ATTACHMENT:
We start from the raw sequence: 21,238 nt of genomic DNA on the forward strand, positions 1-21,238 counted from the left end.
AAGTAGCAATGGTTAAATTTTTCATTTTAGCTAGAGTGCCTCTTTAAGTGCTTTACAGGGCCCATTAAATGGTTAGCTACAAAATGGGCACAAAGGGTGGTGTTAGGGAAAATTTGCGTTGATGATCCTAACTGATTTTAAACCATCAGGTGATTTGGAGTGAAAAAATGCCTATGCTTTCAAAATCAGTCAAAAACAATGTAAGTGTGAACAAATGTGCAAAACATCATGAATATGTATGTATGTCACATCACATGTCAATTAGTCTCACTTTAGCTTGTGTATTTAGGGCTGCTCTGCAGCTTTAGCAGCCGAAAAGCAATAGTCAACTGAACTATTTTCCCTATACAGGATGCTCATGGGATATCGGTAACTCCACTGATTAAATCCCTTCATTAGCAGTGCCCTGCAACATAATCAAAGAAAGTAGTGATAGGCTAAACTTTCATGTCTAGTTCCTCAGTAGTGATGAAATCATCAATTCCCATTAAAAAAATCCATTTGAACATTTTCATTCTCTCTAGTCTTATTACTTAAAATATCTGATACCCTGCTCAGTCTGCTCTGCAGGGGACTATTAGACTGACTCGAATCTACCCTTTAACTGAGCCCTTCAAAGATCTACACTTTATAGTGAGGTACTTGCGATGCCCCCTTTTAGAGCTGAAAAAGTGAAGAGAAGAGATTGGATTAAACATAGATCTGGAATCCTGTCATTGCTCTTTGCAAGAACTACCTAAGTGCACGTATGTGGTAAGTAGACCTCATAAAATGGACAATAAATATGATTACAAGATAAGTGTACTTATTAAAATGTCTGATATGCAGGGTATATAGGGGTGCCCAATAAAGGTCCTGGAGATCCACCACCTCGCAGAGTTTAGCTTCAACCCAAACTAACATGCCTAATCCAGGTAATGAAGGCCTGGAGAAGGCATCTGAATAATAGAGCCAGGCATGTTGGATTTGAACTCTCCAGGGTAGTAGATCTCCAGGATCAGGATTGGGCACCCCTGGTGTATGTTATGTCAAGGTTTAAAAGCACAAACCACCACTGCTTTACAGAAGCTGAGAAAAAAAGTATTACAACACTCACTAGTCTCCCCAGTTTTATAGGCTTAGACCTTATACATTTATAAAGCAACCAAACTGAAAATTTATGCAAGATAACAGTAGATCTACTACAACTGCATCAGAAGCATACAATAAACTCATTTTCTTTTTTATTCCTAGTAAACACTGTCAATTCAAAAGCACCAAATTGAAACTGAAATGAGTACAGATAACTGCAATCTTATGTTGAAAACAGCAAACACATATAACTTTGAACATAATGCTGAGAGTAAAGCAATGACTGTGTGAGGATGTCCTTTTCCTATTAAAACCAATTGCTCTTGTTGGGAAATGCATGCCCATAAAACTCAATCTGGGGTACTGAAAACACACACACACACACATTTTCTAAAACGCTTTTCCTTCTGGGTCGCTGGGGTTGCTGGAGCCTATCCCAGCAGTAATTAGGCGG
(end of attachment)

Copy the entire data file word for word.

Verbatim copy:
We start from the raw sequence: 21,238 nt of genomic DNA on the forward strand, positions 1-21,238 counted from the left end.
AAGTAGCAATGGTTAAATTTTTCATTTTAGCTAGAGTGCCTCTTTAAGTGCTTTACAGGGCCCATTAAATGGTTAGCTACAAAATGGGCACAAAGGGTGGTGTTAGGGAAAATTTGCGTTGATGATCCTAACTGATTTTAAACCATCAGGTGATTTGGAGTGAAAAAATGCCTATGCTTTCAAAATCAGTCAAAAACAATGTAAGTGTGAACAAATGTGCAAAACATCATGAATATGTATGTATGTCACATCACATGTCAATTAGTCTCACTTTAGCTTGTGTATTTAGGGCTGCTCTGCAGCTTTAGCAGCCGAAAAGCAATAGTCAACTGAACTATTTTCCCTATACAGGATGCTCATGGGATATCGGTAACTCCACTGATTAAATCCCTTCATTAGCAGTGCCCTGCAACATAATCAAAGAAAGTAGTGATAGGCTAAACTTTCATGTCTAGTTCCTCAGTAGTGATGAAATCATCAATTCCCATTAAAAAAATCCATTTGAACATTTTCATTCTCTCTAGTCTTATTACTTAAAATATCTGATACCCTGCTCAGTCTGCTCTGCAGGGGACTATTAGACTGACTCGAATCTACCCTTTAACTGAGCCCTTCAAAGATCTACACTTTATAGTGAGGTACTTGCGATGCCCCCTTTTAGAGCTGAAAAAGTGAAGAGAAGAGATTGGATTAAACATAGATCTGGAATCCTGTCATTGCTCTTTGCAAGAACTACCTAAGTGCACGTATGTGGTAAGTAGACCTCATAAAATGGACAATAAATATGATTACAAGATAAGTGTACTTATTAAAATGTCTGATATGCAGGGTATATAGGGGTGCCCAATAAAGGTCCTGGAGATCCACCACCTCGCAGAGTTTAGCTTCAACCCAAACTAACATGCCTAATCCAGGTAATGAAGGCCTGGAGAAGGCATCTGAATAATAGAGCCAGGCATGTTGGATTTGAACTCTCCAGGGTAGTAGATCTCCAGGATCAGGATTGGGCACCCCTGGTGTATGTTATGTCAAGGTTTAAAAGCACAAACCACCACTGCTTTACAGAAGCTGAGAAAAAAAGTATTACAACACTCACTAGTCTCCCCAGTTTTATAGGCTTAGACCTTATACATTTATAAAGCAACCAAACTGAAAATTTATGCAAGATAACAGTAGATCTACTACAACTGCATCAGAAGCATACAATAAACTCATTTTCTTTTTTATTCCTAGTAAACACTGTCAATTCAAAAGCACCAAATTGAAACTGAAATGAGTACAGATAACTGCAATCTTATGTTGAAAACAGCAAACACATATAACTTTGAACATAATGCTGAGAGTAAAGCAATGACTGTGTGAGGATGTCCTTTTCCTATTAAAACCAATTGCTCTTGTTGGGAAATGCATGCCCATAAAACTCAATCTGGGGTACTGAAAACACACACACACACACATTTTCTAAAACGCTTTTCCTTCTGGGTCGCTGGGGTTGCTGGAGCCTATCCCAGCAGTAATTAGGCGG